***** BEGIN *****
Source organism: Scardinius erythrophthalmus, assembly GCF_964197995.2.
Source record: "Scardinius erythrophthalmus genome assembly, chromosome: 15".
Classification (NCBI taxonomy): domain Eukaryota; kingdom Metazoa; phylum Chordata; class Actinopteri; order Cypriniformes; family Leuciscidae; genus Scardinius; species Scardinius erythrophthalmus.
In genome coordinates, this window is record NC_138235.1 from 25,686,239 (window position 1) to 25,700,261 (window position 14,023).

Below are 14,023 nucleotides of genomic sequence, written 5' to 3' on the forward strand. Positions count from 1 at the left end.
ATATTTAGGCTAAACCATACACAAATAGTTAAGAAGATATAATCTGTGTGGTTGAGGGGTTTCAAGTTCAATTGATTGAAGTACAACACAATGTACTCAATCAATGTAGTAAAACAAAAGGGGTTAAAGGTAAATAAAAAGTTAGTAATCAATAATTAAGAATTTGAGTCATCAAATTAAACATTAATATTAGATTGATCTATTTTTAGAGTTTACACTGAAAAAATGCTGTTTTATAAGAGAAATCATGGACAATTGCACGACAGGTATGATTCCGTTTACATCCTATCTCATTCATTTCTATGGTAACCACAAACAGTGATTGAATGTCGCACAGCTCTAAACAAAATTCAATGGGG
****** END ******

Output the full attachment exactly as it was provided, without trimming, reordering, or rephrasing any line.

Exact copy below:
Source organism: Scardinius erythrophthalmus, assembly GCF_964197995.2.
Source record: "Scardinius erythrophthalmus genome assembly, chromosome: 15".
Classification (NCBI taxonomy): domain Eukaryota; kingdom Metazoa; phylum Chordata; class Actinopteri; order Cypriniformes; family Leuciscidae; genus Scardinius; species Scardinius erythrophthalmus.
In genome coordinates, this window is record NC_138235.1 from 25,686,239 (window position 1) to 25,700,261 (window position 14,023).

Below are 14,023 nucleotides of genomic sequence, written 5' to 3' on the forward strand. Positions count from 1 at the left end.
ATATTTAGGCTAAACCATACACAAATAGTTAAGAAGATATAATCTGTGTGGTTGAGGGGTTTCAAGTTCAATTGATTGAAGTACAACACAATGTACTCAATCAATGTAGTAAAACAAAAGGGGTTAAAGGTAAATAAAAAGTTAGTAATCAATAATTAAGAATTTGAGTCATCAAATTAAACATTAATATTAGATTGATCTATTTTTAGAGTTTACACTGAAAAAATGCTGTTTTATAAGAGAAATCATGGACAATTGCACGACAGGTATGATTCCGTTTACATCCTATCTCATTCATTTCTATGGTAACCACAAACAGTGATTGAATGTCGCACAGCTCTAAACAAAATTCAATGGGG